Chicago | Reuters — Chicago Mercantile Exchange live cattle futures closed higher on Friday, with support from buy stops and late-session short-covering before the afternoon’s U.S. Department of Agriculture monthly Cattle on Feed report, said traders.
Analysts viewed the report as mildly bearish for live cattle futures on Monday due to May cattle placements that hit a 10-year high for the month, but were still fewer than some had expected.
June, which will expire on June 30, closed 0.575 cent/lb. higher at 119.2 cents (all figures US$). Most actively traded August finished one cent higher at 115.275 cents.
Futures drew more support from their discounts to this week’s cash prices that came in lower than last week, given sufficient supplies and slack seasonal wholesale beef demand, said traders.
This week market-ready, or cash, cattle in the U.S. Plains brought $118-$123/cwt, down from $127-$134 a week earlier, said feedlot sources.
Investors will monitor next week’s cash prices as beef demand tends to struggle this time of year and packers plan to shutter plants over the U.S. Fourth of July holiday.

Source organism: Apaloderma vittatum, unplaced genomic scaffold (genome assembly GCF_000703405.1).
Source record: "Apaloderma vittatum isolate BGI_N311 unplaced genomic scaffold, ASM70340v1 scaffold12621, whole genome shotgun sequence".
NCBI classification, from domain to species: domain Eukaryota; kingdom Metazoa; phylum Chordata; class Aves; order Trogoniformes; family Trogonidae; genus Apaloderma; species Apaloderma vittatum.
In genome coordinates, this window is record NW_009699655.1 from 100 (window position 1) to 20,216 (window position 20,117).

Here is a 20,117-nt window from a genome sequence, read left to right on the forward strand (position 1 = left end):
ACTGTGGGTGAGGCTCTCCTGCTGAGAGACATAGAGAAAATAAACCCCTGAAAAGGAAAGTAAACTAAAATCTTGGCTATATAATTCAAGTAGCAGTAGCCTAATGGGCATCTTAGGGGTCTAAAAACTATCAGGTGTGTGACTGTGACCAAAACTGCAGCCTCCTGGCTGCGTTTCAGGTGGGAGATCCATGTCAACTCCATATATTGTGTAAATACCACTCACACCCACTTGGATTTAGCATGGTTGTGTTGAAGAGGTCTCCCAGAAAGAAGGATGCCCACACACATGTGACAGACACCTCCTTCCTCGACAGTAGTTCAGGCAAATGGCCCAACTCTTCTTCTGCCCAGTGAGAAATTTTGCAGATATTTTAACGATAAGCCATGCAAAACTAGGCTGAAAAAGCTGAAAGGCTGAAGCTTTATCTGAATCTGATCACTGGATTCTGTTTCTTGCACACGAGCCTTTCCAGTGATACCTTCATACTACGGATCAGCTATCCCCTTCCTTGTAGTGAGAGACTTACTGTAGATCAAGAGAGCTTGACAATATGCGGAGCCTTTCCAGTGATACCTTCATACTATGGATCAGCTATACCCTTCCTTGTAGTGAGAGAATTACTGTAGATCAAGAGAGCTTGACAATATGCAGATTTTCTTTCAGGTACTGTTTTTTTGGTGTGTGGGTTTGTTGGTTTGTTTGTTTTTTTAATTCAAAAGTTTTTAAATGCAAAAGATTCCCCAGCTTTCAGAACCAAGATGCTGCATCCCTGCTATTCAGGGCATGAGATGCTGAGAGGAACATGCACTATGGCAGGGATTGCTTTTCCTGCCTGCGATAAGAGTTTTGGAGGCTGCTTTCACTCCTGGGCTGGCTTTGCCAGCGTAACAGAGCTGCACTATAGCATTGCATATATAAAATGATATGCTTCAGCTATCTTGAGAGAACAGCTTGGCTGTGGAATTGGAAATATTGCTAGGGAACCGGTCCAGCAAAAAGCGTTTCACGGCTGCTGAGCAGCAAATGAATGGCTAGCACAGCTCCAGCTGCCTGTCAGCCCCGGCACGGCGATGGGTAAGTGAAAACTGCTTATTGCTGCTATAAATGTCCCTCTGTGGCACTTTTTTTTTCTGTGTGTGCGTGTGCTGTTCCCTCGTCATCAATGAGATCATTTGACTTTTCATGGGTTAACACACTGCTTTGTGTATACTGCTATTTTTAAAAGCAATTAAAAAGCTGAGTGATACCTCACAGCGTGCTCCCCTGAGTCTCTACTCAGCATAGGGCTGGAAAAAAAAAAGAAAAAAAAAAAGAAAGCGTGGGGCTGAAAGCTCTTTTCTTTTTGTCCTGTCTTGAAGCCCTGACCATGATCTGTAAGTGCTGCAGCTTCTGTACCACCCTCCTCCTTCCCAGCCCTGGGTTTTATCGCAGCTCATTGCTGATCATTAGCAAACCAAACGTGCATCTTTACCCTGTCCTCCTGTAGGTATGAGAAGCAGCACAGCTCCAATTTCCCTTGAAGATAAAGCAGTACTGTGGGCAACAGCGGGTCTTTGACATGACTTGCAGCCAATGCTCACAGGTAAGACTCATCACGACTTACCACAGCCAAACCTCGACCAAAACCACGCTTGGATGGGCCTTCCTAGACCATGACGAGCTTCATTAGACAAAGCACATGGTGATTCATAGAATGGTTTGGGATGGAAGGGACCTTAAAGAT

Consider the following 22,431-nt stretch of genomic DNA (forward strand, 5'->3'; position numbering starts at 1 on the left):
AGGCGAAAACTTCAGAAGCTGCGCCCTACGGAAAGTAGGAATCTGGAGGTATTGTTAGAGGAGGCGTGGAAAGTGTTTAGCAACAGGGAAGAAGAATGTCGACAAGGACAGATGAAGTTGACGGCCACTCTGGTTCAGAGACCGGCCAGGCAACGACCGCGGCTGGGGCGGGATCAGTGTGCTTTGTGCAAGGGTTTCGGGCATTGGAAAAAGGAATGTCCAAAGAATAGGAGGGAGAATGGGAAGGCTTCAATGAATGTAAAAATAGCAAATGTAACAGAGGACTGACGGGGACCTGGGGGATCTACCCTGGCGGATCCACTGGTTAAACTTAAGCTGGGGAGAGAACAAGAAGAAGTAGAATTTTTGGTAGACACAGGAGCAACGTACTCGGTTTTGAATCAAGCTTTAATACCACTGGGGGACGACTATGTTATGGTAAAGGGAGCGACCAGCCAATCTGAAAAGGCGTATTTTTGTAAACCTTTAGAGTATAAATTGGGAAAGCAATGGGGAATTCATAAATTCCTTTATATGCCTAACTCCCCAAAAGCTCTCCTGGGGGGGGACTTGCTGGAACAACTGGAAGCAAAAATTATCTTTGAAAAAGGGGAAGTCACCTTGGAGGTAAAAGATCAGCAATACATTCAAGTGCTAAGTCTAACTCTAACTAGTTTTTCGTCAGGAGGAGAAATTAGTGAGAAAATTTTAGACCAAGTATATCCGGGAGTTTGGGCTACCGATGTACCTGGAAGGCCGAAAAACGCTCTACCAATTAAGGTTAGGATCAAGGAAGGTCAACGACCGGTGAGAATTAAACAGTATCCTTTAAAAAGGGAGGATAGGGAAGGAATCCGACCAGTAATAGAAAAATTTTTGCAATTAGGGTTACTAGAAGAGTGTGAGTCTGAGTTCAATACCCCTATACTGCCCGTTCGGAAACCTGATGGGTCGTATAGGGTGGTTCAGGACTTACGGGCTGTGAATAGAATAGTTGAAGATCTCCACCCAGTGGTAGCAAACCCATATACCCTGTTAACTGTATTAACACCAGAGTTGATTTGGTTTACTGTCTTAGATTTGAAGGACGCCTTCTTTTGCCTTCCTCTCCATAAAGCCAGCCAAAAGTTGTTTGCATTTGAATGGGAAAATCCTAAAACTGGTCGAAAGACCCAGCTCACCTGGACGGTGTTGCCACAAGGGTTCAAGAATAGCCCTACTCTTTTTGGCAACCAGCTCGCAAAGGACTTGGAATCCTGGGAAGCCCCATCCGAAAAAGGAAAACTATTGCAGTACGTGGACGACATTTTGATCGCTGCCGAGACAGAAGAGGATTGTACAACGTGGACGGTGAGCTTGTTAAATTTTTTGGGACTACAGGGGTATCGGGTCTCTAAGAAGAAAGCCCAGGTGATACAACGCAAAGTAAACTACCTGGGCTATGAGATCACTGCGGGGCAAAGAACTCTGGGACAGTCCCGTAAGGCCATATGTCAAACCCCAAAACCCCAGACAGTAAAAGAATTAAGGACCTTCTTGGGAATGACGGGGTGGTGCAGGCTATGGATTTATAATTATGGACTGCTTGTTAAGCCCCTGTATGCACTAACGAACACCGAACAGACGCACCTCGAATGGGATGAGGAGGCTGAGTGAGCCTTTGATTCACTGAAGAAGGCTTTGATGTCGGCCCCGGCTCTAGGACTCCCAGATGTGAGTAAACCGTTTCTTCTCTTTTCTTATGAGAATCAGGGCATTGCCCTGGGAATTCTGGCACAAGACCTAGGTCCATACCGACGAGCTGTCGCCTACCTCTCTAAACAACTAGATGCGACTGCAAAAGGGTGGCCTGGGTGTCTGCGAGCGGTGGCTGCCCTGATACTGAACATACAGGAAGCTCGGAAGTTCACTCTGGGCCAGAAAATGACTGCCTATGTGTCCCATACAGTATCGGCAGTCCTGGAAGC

Softer corn prices and live cattle futures buying boosted CME feeder cattle futures.
August feeders ended 1.5 cents/lb. higher at 144.95 cents.
Hogs close mostly lower
Technical selling and continued cash hog price weakness pressured most CME lean hog contracts, said traders.
They said thinly traded July drew support from its discount to the exchange’s hog index for June 21 at 89.3 cents.
July ended up 0.275 cent per pound at 85.3 cents. August closed 1.225 cents lower at 78.65 cents, and below the 40-day moving average of 79.313 cents. October finished 0.675 cent lower at 68.2 cents, below the 20-day moving average of 68.505 cents.
Farmers are sending hogs to market ahead of schedule knowing prices for them tend to decline heading into major U.S. holidays, traders and analysts said.
They said a few grocers are buying pork for Fourth of July holiday cookouts and ahead of plant disruptions during the holiday.
— Theopolis Waters reports on livestock markets for Reuters from Chicago.